The Next Form of Democracy: How Expert Rule Is Giving Way to Shared Governance — and Why Politics Will Never Be the Same by Matt Leighninger (Author)
I attended a lecture at Portland city hall, basically book tour for this book, Wed April 30th 6pm. It was great!
Matt is the executive director of the Deliberative Democracy Consortium and has been a consultant to the CDC, the Study Circles Resource Center, the National League of Cities. He also wrote: The Seven Deadly Citizens: Moving From Civic Stereotypes to Well-Rounded Citizenship The Good Society – Volume 13, Number 2, 2004, pp. 33-38
Matt started with the quote: “an expert = someone from out of town”. He started out working for a foundation on community engagement issues, began working across communities and sharing lessons across communities. He sees the same problems over and over again. One of those problems is the relationship between citizens and their government.
- Past to current: there’s a parent-child relationship (attitude?) between government and citizens
- Future: citizens want an adult-adult relationship
He sees that government representatives experience citizens as either absent or angry. Officials want to be respected & trusted, and citizens want to be heard. Citizens are also seeking social connection. Non-profits often work to fill the gap, but are many single-issue/focus groups competing for community involvement and attention, resulting in a very fragmented effort which is overwhelming to citizens. His phrase: we need “mixed-use public involvement” (like mixed-use land development). How he sees engagement happen now:
- Temporary projects – last 6-12 months, people get engaged and then disband.
- Permanant structures – neighborhood councils etc, but these can fail to provide true recruitment/engagement [enrollment is the word I’d use – SM]
Matt believes we need to combine the two.
He identifies 4 key principles for success:
- 1) recruitment [enrollment] – reach out and engage people where they are and through what they’re already involved in.
- 2) combine small-group (dialog, action planning, real work) with large-group (inspiration, amplification, reinforcement of collaboration) work.
- 3) build relationships: folks need time to compare values & experiences, and then need to consider a range of views & options for solutions to identified issues.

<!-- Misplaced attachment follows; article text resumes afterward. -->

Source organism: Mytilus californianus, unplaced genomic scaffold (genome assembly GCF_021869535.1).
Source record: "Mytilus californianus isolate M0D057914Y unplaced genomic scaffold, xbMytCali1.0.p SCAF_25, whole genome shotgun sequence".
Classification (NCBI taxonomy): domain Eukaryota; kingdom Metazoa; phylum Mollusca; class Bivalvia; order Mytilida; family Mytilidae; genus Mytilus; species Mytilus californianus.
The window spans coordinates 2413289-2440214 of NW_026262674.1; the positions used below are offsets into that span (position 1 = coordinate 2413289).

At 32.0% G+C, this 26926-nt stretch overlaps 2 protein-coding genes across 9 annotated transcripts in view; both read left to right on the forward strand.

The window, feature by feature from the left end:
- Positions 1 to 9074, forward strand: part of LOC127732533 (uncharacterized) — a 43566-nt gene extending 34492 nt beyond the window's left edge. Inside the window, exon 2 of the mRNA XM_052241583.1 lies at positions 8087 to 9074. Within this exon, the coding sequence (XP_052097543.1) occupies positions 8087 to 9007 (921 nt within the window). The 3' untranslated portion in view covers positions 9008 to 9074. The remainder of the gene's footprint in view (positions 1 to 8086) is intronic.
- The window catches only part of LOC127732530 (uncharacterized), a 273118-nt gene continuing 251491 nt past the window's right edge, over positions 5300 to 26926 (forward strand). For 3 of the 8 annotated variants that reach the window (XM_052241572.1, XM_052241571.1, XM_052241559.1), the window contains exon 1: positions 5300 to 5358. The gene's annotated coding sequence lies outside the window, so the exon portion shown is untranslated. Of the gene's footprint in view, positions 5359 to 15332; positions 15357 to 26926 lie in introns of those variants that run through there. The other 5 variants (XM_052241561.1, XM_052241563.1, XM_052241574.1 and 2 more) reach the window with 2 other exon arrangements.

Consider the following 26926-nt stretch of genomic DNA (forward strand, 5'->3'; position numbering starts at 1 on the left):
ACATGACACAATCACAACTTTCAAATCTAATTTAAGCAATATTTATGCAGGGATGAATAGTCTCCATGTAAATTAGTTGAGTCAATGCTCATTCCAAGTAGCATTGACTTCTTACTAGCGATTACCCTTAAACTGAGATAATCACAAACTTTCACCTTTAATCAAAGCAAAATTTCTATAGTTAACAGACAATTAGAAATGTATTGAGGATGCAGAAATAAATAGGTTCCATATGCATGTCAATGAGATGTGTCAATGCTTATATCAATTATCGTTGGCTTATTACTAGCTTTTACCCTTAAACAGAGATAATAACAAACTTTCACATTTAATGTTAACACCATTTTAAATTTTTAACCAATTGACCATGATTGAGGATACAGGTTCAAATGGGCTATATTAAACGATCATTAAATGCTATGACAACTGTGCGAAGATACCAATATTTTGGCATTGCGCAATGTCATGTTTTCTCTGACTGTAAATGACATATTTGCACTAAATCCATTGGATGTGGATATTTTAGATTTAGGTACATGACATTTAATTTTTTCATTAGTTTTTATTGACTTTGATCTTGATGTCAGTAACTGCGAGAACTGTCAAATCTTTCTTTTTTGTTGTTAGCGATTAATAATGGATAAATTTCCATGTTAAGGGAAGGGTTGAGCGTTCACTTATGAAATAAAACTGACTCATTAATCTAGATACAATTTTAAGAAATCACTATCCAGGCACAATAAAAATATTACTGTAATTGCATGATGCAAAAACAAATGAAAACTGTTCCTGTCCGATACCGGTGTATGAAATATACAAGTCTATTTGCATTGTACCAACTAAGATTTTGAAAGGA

- 4) combine different levels of change – immediate volunteer participation, organizational change, policy change.
He then reviewed a few Mini Cases
problem: land use – people are looking for control over their surroundings, issues are contentious and difficult
solution: “neighbors building neighborhoods” in Rochester, NY.
NBN uses NeighborLink Online to let neighbors see benchmarks & current measurements, GRUB – greater rochester urban bounty is a urban farm project. Is it successful? rochester keeps losing tax base to neighboring areas and has had to cut funding so maybe not?
problem: race & segregation
solution: “Lee County Pulling Together”
Started from a church having community dialogues. Ended up identifying a need for more services in a low income neighborhood and getting a shopping center built. Key Lesson: sharing the responsibility of governance means sharing our differences.
problem: citizens becoming anti-vaccine and not trusting government
solution: “what to do about the flu?”
study circles of citizens examine vaccination challenges in pandemic situations and make recommendations to local government for emergency planning. gets people educated about the issues.
solution: “community chat” became “village foundation”
Neighbors coming together to talk about shared issues eventually began developing ways to meet those needs from within the neighborhood: neighborhood watch, got a neighborhood school established.
-We need to update legal frameworks, open meeting laws and advisory requirements have become barriers to meaningful commmunity involvement though their goals were open-ness and transparency. In the LA area in particular things have gotten problematic